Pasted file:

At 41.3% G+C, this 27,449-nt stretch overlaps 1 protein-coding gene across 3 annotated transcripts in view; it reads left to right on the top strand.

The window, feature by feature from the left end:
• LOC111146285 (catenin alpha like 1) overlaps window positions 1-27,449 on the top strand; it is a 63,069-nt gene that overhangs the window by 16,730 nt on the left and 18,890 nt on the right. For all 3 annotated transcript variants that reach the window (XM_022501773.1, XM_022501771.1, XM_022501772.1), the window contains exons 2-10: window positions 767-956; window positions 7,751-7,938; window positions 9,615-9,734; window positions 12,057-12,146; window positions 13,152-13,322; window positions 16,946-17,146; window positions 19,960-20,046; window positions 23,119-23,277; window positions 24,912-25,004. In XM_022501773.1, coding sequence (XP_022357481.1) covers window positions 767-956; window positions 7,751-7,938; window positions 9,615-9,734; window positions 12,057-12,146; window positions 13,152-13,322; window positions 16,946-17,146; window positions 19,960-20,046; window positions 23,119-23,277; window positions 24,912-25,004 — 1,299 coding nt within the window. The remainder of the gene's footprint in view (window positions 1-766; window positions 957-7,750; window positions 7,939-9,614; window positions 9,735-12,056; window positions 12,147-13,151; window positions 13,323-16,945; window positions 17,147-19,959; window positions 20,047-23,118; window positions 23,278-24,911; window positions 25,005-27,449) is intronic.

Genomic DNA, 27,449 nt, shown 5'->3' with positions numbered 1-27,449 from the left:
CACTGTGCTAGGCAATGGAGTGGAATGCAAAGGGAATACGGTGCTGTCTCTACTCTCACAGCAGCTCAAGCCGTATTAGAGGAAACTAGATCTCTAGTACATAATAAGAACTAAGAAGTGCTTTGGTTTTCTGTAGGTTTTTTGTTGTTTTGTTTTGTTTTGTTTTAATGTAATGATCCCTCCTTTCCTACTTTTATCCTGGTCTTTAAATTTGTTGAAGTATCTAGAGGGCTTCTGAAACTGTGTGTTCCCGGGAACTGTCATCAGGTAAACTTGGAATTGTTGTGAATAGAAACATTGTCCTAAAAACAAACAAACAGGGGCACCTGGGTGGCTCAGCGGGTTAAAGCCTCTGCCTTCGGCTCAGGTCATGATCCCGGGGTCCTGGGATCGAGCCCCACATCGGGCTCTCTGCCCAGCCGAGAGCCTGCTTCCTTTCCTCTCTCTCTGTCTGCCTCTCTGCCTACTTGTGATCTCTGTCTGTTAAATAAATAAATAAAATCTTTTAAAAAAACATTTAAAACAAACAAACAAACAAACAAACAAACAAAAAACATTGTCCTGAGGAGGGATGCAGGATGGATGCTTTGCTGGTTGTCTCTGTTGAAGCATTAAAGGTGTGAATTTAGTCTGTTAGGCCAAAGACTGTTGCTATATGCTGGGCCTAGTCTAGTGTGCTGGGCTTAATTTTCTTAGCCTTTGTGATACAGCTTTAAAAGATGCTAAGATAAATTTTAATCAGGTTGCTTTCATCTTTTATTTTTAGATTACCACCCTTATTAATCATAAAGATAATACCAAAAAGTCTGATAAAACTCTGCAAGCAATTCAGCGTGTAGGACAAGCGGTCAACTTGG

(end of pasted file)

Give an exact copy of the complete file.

At 41.3% G+C, this 27,449-nt stretch overlaps 1 protein-coding gene across 3 annotated transcripts in view; it reads left to right on the top strand.

The window, feature by feature from the left end:
• LOC111146285 (catenin alpha like 1) overlaps window positions 1-27,449 on the top strand; it is a 63,069-nt gene that overhangs the window by 16,730 nt on the left and 18,890 nt on the right. For all 3 annotated transcript variants that reach the window (XM_022501773.1, XM_022501771.1, XM_022501772.1), the window contains exons 2-10: window positions 767-956; window positions 7,751-7,938; window positions 9,615-9,734; window positions 12,057-12,146; window positions 13,152-13,322; window positions 16,946-17,146; window positions 19,960-20,046; window positions 23,119-23,277; window positions 24,912-25,004. In XM_022501773.1, coding sequence (XP_022357481.1) covers window positions 767-956; window positions 7,751-7,938; window positions 9,615-9,734; window positions 12,057-12,146; window positions 13,152-13,322; window positions 16,946-17,146; window positions 19,960-20,046; window positions 23,119-23,277; window positions 24,912-25,004 — 1,299 coding nt within the window. The remainder of the gene's footprint in view (window positions 1-766; window positions 957-7,750; window positions 7,939-9,614; window positions 9,735-12,056; window positions 12,147-13,151; window positions 13,323-16,945; window positions 17,147-19,959; window positions 20,047-23,118; window positions 23,278-24,911; window positions 25,005-27,449) is intronic.

Genomic DNA, 27,449 nt, shown 5'->3' with positions numbered 1-27,449 from the left:
CACTGTGCTAGGCAATGGAGTGGAATGCAAAGGGAATACGGTGCTGTCTCTACTCTCACAGCAGCTCAAGCCGTATTAGAGGAAACTAGATCTCTAGTACATAATAAGAACTAAGAAGTGCTTTGGTTTTCTGTAGGTTTTTTGTTGTTTTGTTTTGTTTTGTTTTAATGTAATGATCCCTCCTTTCCTACTTTTATCCTGGTCTTTAAATTTGTTGAAGTATCTAGAGGGCTTCTGAAACTGTGTGTTCCCGGGAACTGTCATCAGGTAAACTTGGAATTGTTGTGAATAGAAACATTGTCCTAAAAACAAACAAACAGGGGCACCTGGGTGGCTCAGCGGGTTAAAGCCTCTGCCTTCGGCTCAGGTCATGATCCCGGGGTCCTGGGATCGAGCCCCACATCGGGCTCTCTGCCCAGCCGAGAGCCTGCTTCCTTTCCTCTCTCTCTGTCTGCCTCTCTGCCTACTTGTGATCTCTGTCTGTTAAATAAATAAATAAAATCTTTTAAAAAAACATTTAAAACAAACAAACAAACAAACAAACAAACAAAAAACATTGTCCTGAGGAGGGATGCAGGATGGATGCTTTGCTGGTTGTCTCTGTTGAAGCATTAAAGGTGTGAATTTAGTCTGTTAGGCCAAAGACTGTTGCTATATGCTGGGCCTAGTCTAGTGTGCTGGGCTTAATTTTCTTAGCCTTTGTGATACAGCTTTAAAAGATGCTAAGATAAATTTTAATCAGGTTGCTTTCATCTTTTATTTTTAGATTACCACCCTTATTAATCATAAAGATAATACCAAAAAGTCTGATAAAACTCTGCAAGCAATTCAGCGTGTAGGACAAGCGGTCAACTTGG